CHAPTER 3. An Historical Perspective of Etiologies.
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Scientists often strive for special status by claiming a unique form of “objectivity” inherent in a supposedly universal procedure called the scientific method. . . . This image may be beguiling, but the claim is chimerical, and ultimately haughty and divisive. For the myth of pure perception raises scientists to a pinnacle above all other struggling intellectuals, who must remain mired in constraints of culture and psyche. (p. 148)
Stephen Jay Gould (1995)
Slavish adherence to a theoretical protocol and maniacal promotion of a single theoretical approach are utterly in opposition to science. (p. 217) Bruce Wampold (2001)
Jill Cockburn (2004)
“Psychoanalytic theories seem to suggest that man is basically a battlefield. He is in a dark cellar in which a well-bred spinster lady and a sex-crazed monkey are forever engaged in mortal combat, the struggle being refereed by a rather nervous bank clerk.” (1966, p. 21) Don Bannister
Empirical Evidence (continued):
The Diagnsogenic/Semantogenic theory
The diagnosis of stuttering—that is, the decision made by someone that a child is beginning to stutter—is one of the causes of the stuttering problem, and apparently one of the most potent causes. Having labeled the child’s hesitations and repetitions as “stuttering,” the listener—somewhat more often the mother than the father—reacts to them as if they were all that the label implies. (Johnson, 1962, p. 2)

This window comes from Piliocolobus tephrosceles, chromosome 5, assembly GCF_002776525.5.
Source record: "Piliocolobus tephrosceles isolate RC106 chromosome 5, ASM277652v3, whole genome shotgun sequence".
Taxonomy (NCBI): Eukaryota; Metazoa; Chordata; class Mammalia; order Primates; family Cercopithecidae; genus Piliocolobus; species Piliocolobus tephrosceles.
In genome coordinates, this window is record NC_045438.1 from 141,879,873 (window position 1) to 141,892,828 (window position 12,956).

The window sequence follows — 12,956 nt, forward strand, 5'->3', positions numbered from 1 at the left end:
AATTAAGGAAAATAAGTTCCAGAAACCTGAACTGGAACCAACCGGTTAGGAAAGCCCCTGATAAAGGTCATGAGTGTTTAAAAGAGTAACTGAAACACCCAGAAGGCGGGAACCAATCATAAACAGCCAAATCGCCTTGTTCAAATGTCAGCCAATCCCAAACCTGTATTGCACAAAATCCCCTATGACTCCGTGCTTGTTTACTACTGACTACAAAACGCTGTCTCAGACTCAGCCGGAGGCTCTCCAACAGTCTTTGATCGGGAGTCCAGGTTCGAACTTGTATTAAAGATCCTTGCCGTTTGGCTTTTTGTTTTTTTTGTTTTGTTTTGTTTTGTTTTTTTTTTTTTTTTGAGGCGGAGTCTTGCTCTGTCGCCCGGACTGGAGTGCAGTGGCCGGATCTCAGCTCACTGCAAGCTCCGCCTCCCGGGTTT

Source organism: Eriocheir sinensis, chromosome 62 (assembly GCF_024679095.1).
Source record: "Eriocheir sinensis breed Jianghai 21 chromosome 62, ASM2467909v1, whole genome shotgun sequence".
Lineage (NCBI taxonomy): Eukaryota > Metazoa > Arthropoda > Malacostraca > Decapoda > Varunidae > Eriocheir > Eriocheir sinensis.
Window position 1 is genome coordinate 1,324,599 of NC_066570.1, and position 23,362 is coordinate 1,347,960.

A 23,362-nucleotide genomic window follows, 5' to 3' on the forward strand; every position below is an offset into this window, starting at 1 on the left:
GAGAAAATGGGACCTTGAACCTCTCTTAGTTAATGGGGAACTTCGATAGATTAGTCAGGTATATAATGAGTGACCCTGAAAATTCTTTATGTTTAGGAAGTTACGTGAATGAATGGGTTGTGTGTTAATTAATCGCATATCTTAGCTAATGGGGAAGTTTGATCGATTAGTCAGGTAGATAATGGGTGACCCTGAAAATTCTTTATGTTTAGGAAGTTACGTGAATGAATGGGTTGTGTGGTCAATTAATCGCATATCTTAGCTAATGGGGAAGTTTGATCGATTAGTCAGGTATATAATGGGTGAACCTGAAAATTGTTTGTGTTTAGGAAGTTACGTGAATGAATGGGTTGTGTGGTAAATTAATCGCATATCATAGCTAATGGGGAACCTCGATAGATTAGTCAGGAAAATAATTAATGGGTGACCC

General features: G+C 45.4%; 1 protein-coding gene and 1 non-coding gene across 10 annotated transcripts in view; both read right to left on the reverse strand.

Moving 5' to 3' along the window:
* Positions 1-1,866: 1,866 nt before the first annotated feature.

Wada test, dichotic listening studies, & decreased REA for verbal stimuli
(Ingham et al., 2007; pp. 59–60)
Stuttering occurs when structural or functional anomalies impair the medial system
Fluency-inducing conditions shift speech motor timing to the lateral system, bypassing the instability of the medial system.
(Starkweather & Gottwald, 1990)
(De Nil, 1999)
(Smith 1990, 1999; Smith & Kelly, 1997)
Demands:both environmental and internal
Motoric:The ability to initiate and control coarticulatory movements smoothly, rapidly, and with minimal effort
Linguistic:The ability to formulate sentences
Socioemotional:The ability to produce smooth movements when under communicative or emotional stress)
Cognitive:The ability to use metalinguistic skills.
Refer to Figure 3-2 for the Stuttering Diagnostic Space